Strong Voice Interview #31: Kristina Vogel
In the meantime, there is no way around Kristina - luckily! I am very happy that Kristina is our Strong Voice in October, because the fact that she is so incredibly positive, courageous and inspiring can also be read between the lines in the interview. Rarely has an interview touched me so deeply. Thank you, Kristina, for this wonderful interview and your important and inspiring words!!!
"So there are things I can't change, but I can decide how I want to deal with them."
Your career and your willpower are more than impressive. But let's start from the beginning. You are a 17-time world champion in bicycle racing - a passion that started at the age of 10. How did this passion come about?
Like so many things in my life, this has grown. I once flipped a coin because I couldn't decide whether I'd rather dance or do cycling. The coin decided cycling and I threw myself into the adventure. Through training, I gradually got better and better and gradually made my environment more and more professional. 18 years later, I am a 2-time Olympic champion and 17-time world champion, making me the most successful track cycling sprinter in the world. I was also lucky here and there that people asked me "Fancy track cycling?" and I always said "Sure, I'll just give it a try!".
Such success in sports requires a lot of motivation, training and stamina. What were the most important factors for your ambition and success - even over defeats and setbacks?
Through competitive sports, I manifested the following performance principles for myself:
- In life there is no elevator, you have to take the stairs.
- If you can dream it, you can do it! I have to manifest my goals, but I also have to do everything to achieve them. But here I have always been rather realistic.
- Don't forget how important intermediate goals are! I didn't become Olympic champion right away, but first German champion, European champion, etc. We always think about the big steps, but forget the small ones in between.
- Be focused, but flexible. I have learned in life: Plans are great, but life always interferes and throws everything out of whack.
Your paraplegia once turned your life upside down - but you didn't let it get you down, instead you took advantage of new opportunities. What was the decisive factor for your confidence? What advice would you give to other people who are going through a stroke of fate?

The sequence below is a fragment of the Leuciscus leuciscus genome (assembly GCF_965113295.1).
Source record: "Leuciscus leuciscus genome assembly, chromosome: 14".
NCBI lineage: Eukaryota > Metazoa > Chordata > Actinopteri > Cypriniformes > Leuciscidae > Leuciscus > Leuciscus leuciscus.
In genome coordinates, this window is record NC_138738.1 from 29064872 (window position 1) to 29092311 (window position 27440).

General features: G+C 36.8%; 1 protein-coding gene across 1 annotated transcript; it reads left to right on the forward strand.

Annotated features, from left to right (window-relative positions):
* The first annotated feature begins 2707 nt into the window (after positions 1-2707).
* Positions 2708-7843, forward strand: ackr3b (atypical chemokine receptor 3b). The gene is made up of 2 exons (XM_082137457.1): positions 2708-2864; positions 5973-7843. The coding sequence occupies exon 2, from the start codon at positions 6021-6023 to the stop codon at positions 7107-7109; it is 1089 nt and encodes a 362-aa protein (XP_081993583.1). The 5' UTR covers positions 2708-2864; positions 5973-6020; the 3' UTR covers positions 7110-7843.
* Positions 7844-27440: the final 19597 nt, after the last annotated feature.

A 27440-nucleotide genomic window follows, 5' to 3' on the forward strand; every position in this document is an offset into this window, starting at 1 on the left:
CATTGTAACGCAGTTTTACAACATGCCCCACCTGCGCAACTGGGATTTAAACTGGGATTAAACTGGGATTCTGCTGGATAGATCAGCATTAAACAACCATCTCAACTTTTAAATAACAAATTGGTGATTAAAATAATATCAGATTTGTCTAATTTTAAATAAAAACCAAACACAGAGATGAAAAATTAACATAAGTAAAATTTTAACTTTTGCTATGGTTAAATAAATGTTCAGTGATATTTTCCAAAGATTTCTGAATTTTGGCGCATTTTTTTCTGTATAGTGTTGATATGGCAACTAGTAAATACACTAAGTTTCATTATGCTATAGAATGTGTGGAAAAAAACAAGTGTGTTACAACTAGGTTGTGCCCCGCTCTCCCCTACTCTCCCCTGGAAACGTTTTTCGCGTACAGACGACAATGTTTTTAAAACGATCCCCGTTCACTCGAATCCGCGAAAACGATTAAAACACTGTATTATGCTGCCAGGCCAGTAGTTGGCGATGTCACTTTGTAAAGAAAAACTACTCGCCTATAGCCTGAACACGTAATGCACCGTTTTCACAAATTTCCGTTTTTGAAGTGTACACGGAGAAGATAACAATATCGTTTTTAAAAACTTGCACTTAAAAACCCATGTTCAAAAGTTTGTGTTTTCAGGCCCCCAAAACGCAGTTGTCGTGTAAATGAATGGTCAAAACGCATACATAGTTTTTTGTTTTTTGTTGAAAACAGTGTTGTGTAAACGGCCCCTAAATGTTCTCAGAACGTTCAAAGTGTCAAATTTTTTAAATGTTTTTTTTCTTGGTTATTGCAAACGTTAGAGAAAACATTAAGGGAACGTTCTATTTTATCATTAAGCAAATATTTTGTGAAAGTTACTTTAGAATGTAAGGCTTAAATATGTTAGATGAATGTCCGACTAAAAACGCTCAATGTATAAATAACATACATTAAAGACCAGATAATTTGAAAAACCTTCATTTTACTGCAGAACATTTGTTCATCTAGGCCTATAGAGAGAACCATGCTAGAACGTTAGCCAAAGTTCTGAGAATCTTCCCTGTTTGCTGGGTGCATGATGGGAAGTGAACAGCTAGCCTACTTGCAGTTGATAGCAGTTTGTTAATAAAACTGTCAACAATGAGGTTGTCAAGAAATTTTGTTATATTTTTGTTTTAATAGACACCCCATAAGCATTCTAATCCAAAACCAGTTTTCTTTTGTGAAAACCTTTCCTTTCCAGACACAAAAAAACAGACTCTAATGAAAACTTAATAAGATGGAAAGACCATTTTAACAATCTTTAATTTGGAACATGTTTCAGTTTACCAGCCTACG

I didn't come into the world and say "I'm a rock, I can handle an accident like that". But in the end it is like this: When we are faced with problems and changes, then these look TREMENDOUS. Insuperable, like Mont Everest. If one has made it then, although it perhaps is not the mountain at the Müggelsee, but perhaps only like the Brocken!
In 2021 you published a book about your experiences. What would you like to give your readers to take away with it?
Somehow, no one believed me when I said that you do NOT have to fall into a black hole after a stroke of fate. After all, it is said "fall down, straighten the crown and move on". So I have explained in my book what makes me, how I became through the sport, who I am today and how I managed that an accident is also just a job I have done.
What life motto has accompanied you through the ups and downs of your career?
For whatever reason, I have a very deep-rooted basic trust that everything in life will turn out well if I work hard and try to do everything for it. I don't have a specific role model, rather many people who say good things to me. One of my coaches once said to a world championship with very difficult conditions: Everyone has to go through it, the one who accepts it the fastest and gets along with it will be world champion in the end. So there are things I can't change, but I can decide how I want to deal with them.
If you had to give young women a motivational boost to pursue their dreams, what would it be?
We often ask ourselves: Am I good at this? Am I qualified enough for it? Sure, these questions are good, but you can also learn things along the way. For example, you can only learn to swim if you swim!
What are your goals for the next few years?
I have a few goals that I would like to achieve. For example, I am currently planning my second book. I hope that this will be published in 2024. Other than that: I want to be happy and do things that I enjoy or where I realize that I can make a difference. For example, I clarify daily on my social media channels that life in a wheelchair is difficult, but not because of the wheelchair. But by the lack of inclusion, diversity, accessibility and people who want to implement it.
Kristina Vogel is an Olympic champion, multiple world champion, author and above all one thing: a role model for many of us! Even though Kristina had to deal with setbacks early on, she has always worked her way back to the track. In 2016, she won the first Olympic gold as a track cyclist in Rio de Janeiro. Shortly afterwards, Kristina became a paraplegic and fought her way back into life in the weeks that followed. With her irrepressible energy, she realises many new projects. Today she is not only the author of her first book "Immer noch ich. Nur anders", but also a sought-after speaker.